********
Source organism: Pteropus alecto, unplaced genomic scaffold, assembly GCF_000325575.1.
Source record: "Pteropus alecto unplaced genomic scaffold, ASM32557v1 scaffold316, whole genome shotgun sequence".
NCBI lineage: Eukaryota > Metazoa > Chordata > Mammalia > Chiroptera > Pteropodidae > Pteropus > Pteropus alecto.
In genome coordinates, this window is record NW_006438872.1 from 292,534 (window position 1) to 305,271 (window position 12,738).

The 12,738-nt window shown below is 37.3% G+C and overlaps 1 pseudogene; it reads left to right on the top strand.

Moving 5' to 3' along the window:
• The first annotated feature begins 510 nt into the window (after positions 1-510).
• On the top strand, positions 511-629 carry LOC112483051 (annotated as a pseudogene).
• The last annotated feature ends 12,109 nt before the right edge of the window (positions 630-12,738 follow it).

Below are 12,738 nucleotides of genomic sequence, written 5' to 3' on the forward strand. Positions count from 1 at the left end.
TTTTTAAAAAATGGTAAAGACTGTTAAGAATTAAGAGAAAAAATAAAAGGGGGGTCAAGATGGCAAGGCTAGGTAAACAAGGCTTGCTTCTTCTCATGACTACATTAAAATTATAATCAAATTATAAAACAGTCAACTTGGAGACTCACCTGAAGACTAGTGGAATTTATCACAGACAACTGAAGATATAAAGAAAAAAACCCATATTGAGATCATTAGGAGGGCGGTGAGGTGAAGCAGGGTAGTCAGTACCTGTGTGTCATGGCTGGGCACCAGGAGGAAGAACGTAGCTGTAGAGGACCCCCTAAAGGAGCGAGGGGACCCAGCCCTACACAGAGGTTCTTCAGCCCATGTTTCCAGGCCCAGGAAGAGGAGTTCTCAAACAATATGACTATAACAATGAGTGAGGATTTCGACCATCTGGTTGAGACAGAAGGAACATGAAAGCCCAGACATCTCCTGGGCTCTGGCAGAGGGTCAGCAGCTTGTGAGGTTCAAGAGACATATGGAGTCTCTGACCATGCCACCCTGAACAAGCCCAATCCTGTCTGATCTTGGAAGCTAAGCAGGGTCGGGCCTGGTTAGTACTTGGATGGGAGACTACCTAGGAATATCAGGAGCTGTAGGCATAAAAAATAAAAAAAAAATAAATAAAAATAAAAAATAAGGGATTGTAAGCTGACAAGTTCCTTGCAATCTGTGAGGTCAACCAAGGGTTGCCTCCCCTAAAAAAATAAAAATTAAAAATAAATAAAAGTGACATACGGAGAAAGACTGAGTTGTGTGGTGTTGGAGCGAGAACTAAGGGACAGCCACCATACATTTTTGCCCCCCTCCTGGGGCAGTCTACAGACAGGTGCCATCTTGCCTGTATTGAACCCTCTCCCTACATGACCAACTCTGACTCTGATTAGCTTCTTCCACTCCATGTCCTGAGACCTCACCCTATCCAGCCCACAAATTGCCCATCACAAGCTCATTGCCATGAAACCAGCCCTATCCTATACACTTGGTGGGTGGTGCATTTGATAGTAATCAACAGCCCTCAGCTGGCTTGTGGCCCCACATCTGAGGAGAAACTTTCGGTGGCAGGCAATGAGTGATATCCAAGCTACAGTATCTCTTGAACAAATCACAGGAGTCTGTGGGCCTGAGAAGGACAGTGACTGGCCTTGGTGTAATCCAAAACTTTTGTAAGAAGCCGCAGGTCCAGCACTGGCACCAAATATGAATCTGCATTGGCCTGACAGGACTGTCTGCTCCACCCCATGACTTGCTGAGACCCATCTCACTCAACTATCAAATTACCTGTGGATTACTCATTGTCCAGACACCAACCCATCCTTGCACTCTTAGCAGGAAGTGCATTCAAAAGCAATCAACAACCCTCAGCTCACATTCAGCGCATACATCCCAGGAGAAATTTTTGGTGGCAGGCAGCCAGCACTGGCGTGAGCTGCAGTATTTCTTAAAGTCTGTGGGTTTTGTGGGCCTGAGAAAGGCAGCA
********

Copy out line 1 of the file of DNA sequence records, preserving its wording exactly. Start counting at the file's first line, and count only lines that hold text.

Source organism: Pteropus alecto, unplaced genomic scaffold, assembly GCF_000325575.1.